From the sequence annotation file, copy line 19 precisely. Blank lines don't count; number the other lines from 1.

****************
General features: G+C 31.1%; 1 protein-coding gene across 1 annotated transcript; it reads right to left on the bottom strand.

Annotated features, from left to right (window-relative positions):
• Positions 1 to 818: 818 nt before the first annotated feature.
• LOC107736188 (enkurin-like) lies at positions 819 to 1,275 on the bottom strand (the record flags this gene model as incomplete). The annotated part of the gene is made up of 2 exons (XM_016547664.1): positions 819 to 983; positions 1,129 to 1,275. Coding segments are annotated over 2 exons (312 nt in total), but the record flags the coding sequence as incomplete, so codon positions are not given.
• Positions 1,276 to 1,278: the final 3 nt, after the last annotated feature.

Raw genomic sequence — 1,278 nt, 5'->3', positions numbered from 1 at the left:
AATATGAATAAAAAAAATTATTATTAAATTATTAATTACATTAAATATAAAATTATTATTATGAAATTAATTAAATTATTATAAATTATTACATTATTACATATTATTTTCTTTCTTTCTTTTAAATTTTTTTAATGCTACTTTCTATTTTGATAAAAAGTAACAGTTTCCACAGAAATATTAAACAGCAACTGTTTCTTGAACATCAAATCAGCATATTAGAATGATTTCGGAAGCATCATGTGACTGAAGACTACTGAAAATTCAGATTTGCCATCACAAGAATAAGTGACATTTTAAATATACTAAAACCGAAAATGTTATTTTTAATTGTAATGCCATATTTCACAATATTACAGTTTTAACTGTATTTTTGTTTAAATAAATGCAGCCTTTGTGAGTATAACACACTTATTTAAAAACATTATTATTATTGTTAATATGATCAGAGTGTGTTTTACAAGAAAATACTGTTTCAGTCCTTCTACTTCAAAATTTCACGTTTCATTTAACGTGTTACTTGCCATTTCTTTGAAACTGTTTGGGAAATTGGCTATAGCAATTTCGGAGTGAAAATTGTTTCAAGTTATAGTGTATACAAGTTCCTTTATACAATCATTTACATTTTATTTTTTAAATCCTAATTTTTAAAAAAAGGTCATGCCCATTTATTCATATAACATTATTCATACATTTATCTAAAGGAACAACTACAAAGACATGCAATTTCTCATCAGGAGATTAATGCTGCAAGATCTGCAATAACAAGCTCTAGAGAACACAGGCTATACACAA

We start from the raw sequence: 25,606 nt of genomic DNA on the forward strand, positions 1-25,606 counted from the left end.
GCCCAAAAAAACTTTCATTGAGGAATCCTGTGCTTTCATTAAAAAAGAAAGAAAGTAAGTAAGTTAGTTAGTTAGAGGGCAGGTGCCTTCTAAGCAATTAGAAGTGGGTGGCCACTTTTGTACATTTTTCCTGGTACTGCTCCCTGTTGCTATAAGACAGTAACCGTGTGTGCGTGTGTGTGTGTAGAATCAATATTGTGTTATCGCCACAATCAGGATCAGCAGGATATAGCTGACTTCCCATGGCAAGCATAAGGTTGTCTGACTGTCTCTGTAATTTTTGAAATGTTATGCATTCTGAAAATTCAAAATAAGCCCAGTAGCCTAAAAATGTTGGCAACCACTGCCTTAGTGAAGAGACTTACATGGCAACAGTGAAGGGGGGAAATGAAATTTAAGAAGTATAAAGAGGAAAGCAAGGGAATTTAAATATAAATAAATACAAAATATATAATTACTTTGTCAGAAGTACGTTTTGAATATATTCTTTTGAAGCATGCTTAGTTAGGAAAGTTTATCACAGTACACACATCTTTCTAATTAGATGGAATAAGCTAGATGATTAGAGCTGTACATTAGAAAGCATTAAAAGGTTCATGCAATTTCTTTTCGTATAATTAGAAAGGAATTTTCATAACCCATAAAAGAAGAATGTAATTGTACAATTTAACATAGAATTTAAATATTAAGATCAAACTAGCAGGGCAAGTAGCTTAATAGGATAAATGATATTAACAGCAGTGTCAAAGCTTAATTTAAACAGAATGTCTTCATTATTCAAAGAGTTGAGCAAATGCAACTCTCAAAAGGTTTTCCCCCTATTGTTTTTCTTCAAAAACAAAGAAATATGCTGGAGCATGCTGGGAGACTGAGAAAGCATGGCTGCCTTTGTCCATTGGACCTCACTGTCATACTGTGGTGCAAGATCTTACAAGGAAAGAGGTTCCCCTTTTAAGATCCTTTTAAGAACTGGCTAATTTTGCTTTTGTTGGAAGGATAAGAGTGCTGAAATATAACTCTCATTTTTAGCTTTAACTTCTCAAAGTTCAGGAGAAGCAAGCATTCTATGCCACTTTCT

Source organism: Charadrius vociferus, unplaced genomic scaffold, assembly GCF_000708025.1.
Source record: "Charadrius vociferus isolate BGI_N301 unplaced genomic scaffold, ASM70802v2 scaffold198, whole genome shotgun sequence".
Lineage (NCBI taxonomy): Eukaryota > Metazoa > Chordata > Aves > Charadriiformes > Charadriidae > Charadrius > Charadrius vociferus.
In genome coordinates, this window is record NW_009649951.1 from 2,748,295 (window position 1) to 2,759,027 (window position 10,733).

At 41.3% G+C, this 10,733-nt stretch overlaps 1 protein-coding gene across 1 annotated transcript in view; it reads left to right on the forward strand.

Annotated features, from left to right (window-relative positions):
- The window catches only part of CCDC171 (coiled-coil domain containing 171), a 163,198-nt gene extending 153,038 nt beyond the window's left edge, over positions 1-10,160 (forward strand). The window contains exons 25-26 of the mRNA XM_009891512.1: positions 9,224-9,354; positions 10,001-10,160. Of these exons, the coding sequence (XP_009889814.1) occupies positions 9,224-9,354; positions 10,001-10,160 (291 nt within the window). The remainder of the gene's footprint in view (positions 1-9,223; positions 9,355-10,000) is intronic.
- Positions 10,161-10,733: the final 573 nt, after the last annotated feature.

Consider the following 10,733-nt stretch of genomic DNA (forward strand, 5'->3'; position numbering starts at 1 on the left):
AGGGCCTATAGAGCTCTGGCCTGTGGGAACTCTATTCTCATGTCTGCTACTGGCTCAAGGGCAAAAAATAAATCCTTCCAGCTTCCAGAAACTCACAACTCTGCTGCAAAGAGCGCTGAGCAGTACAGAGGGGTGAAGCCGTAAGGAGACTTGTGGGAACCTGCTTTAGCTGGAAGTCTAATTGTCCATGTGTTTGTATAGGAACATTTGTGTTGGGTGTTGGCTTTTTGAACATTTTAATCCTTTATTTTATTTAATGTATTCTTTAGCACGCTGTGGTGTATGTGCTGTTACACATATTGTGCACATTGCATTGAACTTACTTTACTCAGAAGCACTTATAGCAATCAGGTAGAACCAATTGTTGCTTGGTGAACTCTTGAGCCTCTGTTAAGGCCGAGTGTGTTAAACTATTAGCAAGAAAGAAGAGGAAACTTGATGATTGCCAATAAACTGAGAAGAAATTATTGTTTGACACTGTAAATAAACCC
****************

AGGGCCTATAGAGCTCTGGCCTGTGGGAACTCTATTCTCATGTCTGCTACTGGCTCAAGGGCAAAAAATAAATCCTTCCAGCTTCCAGAAACTCACAACTCTGCTGCAAAGAGCGCTGAGCAGTACAGAGGGGTGAAGCCGTAAGGAGACTTGTGGGAACCTGCTTTAGCTGGAAGTCTAATTGTCCATGTGTTTGTATAGGAACATTTGTGTTGGGTGTTGGCTTTTTGAACATTTTAATCCTTTATTTTATTTAATGTATTCTTTAGCACGCTGTGGTGTATGTGCTGTTACACATATTGTGCACATTGCATTGAACTTACTTTACTCAGAAGCACTTATAGCAATCAGGTAGAACCAATTGTTGCTTGGTGAACTCTTGAGCCTCTGTTAAGGCCGAGTGTGTTAAACTATTAGCAAGAAAGAAGAGGAAACTTGATGATTGCCAATAAACTGAGAAGAAATTATTGTTTGACACTGTAAATAAACCC